PARADISE, Calif. — Robin Giusti expects to live through wildfires. It’s something that comes with living in a heavily forested area like Paradise, Calif. What she did not expect is the conditions in which she would be living six months after her house was left untouched by the Camp Fire.
Giusti and the hundreds of people still living in Paradise (around 26,000 people lived there before the Camp Fire, according to census data), are now dealing with a clean water issue after contaminants were found in testing.
"It's kind of terrible because you can't sit there and cook with it and drink with it, so you have to get bottles of water," Giusti said.
Paradise Irrigation District recently took 500 water samples from burned structures to test contamination levels after the Camp Fire. The tests came back with 30 percent of the samples containing benzene, a chemical that could cause anemia, leukemia, and alter immune systems.
Kevin Phillips, the district manager with the Paradise Irrigation District, said they believe the water got contaminated when water lines broke during the fire. Phillips said the water was rushing out of the pipes and the pipes outside dried up.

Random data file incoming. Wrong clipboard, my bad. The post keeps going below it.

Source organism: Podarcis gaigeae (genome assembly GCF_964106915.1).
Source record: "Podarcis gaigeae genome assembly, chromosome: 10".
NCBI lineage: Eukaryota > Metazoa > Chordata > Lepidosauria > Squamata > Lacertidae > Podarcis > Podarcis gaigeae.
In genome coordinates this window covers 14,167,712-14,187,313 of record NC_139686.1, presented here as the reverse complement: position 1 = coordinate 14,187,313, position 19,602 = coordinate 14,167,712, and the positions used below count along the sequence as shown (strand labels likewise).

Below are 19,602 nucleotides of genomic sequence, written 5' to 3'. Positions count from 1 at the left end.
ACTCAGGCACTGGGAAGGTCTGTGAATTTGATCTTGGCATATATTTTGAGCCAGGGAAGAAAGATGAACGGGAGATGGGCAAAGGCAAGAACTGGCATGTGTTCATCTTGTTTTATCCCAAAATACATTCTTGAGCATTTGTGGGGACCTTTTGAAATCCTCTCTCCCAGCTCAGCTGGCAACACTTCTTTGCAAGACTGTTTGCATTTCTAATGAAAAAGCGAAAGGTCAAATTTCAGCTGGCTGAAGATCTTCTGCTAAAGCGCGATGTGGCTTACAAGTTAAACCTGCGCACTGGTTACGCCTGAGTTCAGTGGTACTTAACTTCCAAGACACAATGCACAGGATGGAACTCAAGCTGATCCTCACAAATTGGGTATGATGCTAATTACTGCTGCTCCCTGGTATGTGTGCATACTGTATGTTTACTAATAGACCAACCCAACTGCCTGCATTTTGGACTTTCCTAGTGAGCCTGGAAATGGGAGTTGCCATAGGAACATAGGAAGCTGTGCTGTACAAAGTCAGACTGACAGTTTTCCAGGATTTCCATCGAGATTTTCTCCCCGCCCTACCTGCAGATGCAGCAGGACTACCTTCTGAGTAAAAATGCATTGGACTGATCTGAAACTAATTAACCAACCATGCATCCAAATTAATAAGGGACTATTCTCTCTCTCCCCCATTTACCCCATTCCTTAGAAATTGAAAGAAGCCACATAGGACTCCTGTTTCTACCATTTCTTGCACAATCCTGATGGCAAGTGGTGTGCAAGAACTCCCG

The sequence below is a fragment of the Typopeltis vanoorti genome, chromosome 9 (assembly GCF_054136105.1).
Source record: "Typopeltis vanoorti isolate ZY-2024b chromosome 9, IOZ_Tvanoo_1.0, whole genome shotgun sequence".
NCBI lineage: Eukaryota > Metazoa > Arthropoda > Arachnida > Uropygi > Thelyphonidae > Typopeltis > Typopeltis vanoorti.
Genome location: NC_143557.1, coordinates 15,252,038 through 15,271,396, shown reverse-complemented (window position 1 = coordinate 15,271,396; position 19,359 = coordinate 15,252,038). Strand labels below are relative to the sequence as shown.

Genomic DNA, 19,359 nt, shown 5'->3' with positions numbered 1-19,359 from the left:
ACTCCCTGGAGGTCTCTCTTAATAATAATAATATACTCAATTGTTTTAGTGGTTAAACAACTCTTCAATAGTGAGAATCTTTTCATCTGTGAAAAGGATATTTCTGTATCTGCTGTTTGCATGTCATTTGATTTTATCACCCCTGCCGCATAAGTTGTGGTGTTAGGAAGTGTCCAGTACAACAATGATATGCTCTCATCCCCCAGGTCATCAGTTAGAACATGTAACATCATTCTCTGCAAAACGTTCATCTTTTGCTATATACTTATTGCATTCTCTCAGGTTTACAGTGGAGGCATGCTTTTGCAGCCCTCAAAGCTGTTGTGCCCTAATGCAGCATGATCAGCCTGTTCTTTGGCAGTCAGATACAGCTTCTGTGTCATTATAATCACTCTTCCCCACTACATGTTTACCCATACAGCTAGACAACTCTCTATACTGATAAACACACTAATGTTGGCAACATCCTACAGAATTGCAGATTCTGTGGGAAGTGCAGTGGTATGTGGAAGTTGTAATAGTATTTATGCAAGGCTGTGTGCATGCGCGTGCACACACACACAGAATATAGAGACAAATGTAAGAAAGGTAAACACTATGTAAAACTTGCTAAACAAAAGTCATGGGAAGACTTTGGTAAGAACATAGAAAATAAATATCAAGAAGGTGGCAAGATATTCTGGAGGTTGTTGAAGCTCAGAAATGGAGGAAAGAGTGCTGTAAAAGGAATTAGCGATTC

"Those pipes outside dried up, which creates a vacuum,” Phillips explained. “That vacuum sucks in the outside air and so all of the contaminants from the houses being burnt, or any meter or plastics being burnt, is being sucked back in as a gas.”
The irrigation district is still trying to pinpoint where it started and are doing an additional 100 tests from both burned and standing structures. They're hoping to get those results in a few days.
Meanwhile, many people are still living in limbo.
Because of the benzene levels, residents are being urged to not drink tap water and to only use bottled water. Some of the things they've advised people in Paradise is to only use lukewarm water in a ventilated area when showering, wash clothes in cold water, do not take baths, and do not let pets drink the water.
They're telling people to use bottled water to brush their teeth, make ice and food. Some people have bought filtration systems, but the irrigation district cannot guarantee the water is safe.
At the town’s Hope Center, there was a line of people in the afternoon waiting to get free cases of bottled water for Paradise residents.
Shawn Harris says it's part of her routine.
"We probably go through four to five cases a week," Harris said. She uses bottled water to drink, cook, and make coffee. Her home survived the fire, but she had to move into a trailer on another property.
Even though the water has become an inconvenience, people know at the end of the day they are fortunate.
"I don't think everything has all the way sunk in," Giusti said. "I have my emotional days."
The Paradise Irrigation District will have more answers for residents at a public meeting on May 14. It's at 6 p.m. at 6491 Clark Rd. Paradise, CA 95969.
Continue the conversation with Ananda on Facebook.